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Daniel Sui

Study shows limits of 'liberation technology' in advancing change

COLUMBUS, Ohio – The serious air pollution problem in China has attracted the attention of online activists who want the government to take action, but their advocacy has had only limited success, a new study has revealed.

Instead, much of the online conversation has been co-opted by corporations wanting to sell masks, filters and other products and by government officials advancing its own environmental narrative, the study finds.

Researchers at The Ohio State University analyzed about 250,000 posts on the Chinese social media site Sina Weibo (similar to Twitter) that discussed the pollution problem in the country.

They concluded that online activists did force the Chinese government to take some actions to tackle the pollution problem. But they also found that business and government dominated much of the conversation and used it to their own advantage.

"Social media has been touted as a 'liberation technology' for citizens, but we found the story wasn’t so straightforward in China," said Daniel Sui, co-author of the study and professor of geography at Ohio State. "Along with the positive gains brought by social media, there were negatives.

Sui conducted the study with Samuel Kay and Bo Zhao, both graduate students at Ohio State at the time of the study. Their findings appear online (article available here) in the journal The Professional Geographer.

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Dakota Rudesill

Students in Mershon affiliate Dakota Rudesill’s National Security Law class this fall had an unusual assignment for their final exam: They participated in a two-day immersive national security simulation held November 14-15, 2014, at Moritz College of Law.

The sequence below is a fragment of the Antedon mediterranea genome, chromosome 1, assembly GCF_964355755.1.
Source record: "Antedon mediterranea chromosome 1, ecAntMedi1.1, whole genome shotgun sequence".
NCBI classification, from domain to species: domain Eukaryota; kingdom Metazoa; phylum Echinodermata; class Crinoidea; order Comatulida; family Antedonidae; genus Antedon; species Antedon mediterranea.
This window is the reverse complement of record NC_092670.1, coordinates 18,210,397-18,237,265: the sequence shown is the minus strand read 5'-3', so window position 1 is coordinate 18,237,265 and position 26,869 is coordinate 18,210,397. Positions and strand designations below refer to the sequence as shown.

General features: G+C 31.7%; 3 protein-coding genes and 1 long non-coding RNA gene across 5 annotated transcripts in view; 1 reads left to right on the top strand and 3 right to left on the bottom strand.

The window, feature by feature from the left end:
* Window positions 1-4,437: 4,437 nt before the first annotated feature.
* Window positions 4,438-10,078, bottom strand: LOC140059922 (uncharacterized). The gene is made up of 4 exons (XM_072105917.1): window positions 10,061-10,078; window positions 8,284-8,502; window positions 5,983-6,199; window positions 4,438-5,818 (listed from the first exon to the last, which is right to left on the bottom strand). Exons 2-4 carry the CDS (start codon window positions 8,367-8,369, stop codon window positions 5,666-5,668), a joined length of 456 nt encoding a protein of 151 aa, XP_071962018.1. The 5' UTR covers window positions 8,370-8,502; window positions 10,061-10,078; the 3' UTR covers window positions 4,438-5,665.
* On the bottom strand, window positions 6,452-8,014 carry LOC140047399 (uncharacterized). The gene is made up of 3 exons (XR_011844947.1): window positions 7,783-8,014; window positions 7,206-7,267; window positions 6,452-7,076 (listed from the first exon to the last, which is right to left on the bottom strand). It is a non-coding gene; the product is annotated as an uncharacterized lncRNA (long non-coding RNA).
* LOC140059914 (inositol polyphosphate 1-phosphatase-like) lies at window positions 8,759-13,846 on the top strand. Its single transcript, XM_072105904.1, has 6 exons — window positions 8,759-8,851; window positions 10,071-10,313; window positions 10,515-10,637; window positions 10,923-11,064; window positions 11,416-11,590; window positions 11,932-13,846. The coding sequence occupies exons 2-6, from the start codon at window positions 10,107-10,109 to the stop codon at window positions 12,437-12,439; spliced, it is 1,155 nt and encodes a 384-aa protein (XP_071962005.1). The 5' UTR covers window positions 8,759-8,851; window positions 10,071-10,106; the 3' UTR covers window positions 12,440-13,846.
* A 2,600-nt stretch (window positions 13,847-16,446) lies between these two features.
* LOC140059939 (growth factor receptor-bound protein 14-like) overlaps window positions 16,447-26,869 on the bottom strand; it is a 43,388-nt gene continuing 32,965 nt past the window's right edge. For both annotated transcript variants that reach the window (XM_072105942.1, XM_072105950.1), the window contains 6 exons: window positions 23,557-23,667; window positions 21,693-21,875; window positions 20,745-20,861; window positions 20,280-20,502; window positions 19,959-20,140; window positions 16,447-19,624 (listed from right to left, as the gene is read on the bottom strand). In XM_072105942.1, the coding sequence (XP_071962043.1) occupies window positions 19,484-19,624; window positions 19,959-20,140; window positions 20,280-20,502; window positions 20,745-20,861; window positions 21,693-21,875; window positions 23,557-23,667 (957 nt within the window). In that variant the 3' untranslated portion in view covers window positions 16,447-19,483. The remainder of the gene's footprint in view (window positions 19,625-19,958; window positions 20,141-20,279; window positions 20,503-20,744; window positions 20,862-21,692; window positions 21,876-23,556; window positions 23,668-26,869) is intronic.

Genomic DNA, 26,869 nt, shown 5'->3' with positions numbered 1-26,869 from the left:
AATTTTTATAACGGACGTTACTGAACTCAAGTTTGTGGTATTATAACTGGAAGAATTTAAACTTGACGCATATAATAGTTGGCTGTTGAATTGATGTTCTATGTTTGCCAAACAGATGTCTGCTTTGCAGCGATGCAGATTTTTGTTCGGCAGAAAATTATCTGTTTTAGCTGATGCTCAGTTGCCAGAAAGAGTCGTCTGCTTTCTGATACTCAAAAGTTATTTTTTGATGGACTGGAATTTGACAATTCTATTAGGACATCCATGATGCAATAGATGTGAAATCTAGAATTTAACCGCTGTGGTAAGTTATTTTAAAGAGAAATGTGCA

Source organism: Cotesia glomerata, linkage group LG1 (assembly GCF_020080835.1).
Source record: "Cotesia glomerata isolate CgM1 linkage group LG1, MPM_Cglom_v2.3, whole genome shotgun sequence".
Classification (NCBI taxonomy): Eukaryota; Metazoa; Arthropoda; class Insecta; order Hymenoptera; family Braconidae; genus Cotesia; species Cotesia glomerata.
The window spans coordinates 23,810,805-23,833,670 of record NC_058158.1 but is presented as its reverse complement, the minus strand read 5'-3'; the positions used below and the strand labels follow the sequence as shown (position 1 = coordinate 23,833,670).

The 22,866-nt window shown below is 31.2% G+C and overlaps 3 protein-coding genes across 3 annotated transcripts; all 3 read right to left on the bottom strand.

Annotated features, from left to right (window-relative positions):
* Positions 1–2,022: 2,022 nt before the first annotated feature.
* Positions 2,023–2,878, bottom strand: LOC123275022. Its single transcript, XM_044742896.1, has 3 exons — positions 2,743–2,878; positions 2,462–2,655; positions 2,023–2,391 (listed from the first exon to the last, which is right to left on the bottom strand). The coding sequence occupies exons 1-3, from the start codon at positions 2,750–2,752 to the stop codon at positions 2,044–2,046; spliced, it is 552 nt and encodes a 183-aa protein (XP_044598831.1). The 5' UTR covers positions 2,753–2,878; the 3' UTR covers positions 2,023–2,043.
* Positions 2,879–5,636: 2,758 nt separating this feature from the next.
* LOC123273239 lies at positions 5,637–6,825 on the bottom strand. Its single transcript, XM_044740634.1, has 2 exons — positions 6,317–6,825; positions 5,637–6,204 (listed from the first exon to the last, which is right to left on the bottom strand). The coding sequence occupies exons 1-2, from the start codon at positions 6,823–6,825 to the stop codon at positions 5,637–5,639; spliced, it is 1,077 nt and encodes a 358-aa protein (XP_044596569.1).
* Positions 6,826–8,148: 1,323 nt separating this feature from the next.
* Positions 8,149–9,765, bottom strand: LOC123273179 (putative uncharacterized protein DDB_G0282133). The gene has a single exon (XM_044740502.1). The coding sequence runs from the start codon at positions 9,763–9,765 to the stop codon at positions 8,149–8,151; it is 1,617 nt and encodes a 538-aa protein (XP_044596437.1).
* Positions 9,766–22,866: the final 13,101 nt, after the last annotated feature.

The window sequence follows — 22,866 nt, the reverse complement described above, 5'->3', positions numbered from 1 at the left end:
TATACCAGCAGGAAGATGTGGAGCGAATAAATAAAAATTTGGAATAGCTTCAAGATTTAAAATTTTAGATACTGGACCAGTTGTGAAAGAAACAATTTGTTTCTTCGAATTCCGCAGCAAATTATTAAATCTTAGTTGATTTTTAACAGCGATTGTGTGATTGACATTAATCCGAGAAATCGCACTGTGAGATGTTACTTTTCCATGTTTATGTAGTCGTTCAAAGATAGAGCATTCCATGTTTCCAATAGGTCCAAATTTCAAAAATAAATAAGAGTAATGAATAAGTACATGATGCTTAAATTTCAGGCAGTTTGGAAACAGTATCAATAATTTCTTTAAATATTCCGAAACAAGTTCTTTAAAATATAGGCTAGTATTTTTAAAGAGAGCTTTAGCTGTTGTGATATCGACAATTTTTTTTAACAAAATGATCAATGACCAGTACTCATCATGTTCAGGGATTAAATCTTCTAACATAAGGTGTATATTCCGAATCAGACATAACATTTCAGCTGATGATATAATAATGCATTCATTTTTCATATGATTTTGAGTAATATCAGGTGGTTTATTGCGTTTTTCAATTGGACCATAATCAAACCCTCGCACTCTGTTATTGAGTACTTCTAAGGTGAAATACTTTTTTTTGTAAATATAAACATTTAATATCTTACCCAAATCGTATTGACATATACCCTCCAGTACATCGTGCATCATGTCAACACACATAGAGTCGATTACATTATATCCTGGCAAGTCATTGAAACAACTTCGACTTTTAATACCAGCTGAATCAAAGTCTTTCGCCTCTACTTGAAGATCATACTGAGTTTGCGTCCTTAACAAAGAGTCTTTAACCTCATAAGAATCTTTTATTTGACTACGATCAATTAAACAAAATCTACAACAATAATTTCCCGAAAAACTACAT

Stepping into the shoes of lawyers, policymakers, intelligence analysts, and reporters, the students dealt with a series of realistic national security crises ripped from the headlines. They had to apply law, policy and facts they had learned in class to navigate the simulation’s outcome.

The Ohio State University National Security Simulation explored decision making in federal executive and legislative branches at the intersection of law and policy regarding national security, under crisis conditions. It was an open-universe, dynamic, immersive simulation that moved in real time over 48 hours. Students had agency, and their decisions dictated outcomes for the story lines.

Participating in the simulation were Mershon Center faculty affiliates Peter Mansoor, who played the president of the United States, and Peter Shane, as well as Mershon graduate student affiliates Daniel Curzon, Rudy Hightower, and Will Waddell. Throughout the event, Rudesill drove the players toward particular issues and dilemmas.

Chief Judge James E. Baker of the U.S. Court of Appeals for the Armed Forces and former legal advisor to the National Security Council, gave the keynote address, emphasizing the importance of integrity and good process in decision-making.

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Geoffrey Parker

Prolific scholar Geoffrey Parker has done it again.

Parker — Andreas Dorpalen Professor of History, Distinguished University Professor, and Mershon Center affiliate — has another landmark book hitting the shelves this week.

Parker’s new biography of King Phillip II, Imprudent King: A New Life of Phillip II, published by Yale University Press, is the first biography to take advantage of a treasure trove of unidentified documents that Parker discovered in 2011 and authenticated in 2012. Parker is the world’s leading authority on King Phillip II.

The advance "buzz" for Imprudent King promises it may equal if not exceed the triumphs of his last book, Global Crisis: War, Climate Change and Castrophe In the Seventeenth Century.

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Daniel Sui

Mershon affiliate Daniel Sui, professor and chair of the Department of Geography, has been selected as a 2015 Public Policy Scholar at the Woodrow Wilson International Center for Scholars.

Sui will be affiliated with the Science and Technology Innovation Program and the China Environment Forum at the Wilson Center. His primary research will be how to use crowd mapping and citizen science to better address environmental challenges in China.